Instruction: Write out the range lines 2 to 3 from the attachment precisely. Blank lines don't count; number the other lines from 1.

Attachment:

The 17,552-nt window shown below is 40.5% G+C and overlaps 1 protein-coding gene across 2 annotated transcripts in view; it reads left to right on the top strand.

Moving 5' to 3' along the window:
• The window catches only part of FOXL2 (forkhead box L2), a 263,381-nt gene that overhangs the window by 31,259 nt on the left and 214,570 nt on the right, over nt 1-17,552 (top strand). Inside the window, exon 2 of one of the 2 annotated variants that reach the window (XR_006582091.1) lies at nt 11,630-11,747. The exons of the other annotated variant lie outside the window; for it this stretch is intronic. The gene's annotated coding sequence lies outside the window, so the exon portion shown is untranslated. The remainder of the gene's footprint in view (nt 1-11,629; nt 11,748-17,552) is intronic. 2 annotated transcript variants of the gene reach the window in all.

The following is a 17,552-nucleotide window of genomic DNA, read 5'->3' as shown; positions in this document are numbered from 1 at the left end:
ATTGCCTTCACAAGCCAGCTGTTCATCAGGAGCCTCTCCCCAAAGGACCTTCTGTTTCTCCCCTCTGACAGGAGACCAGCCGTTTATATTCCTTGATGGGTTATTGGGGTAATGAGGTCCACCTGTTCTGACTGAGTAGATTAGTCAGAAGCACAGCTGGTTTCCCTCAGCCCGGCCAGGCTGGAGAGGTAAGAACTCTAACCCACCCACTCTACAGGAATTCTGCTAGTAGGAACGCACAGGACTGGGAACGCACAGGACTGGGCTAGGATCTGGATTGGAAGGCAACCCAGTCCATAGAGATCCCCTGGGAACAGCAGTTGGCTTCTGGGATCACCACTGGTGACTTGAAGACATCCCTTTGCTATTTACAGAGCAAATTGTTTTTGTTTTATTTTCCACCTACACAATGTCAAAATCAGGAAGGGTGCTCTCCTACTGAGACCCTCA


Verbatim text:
Moving 5' to 3' along the window:
• The window catches only part of FOXL2 (forkhead box L2), a 263,381-nt gene that overhangs the window by 31,259 nt on the left and 214,570 nt on the right, over nt 1-17,552 (top strand). Inside the window, exon 2 of one of the 2 annotated variants that reach the window (XR_006582091.1) lies at nt 11,630-11,747. The exons of the other annotated variant lie outside the window; for it this stretch is intronic. The gene's annotated coding sequence lies outside the window, so the exon portion shown is untranslated. The remainder of the gene's footprint in view (nt 1-11,629; nt 11,748-17,552) is intronic. 2 annotated transcript variants of the gene reach the window in all.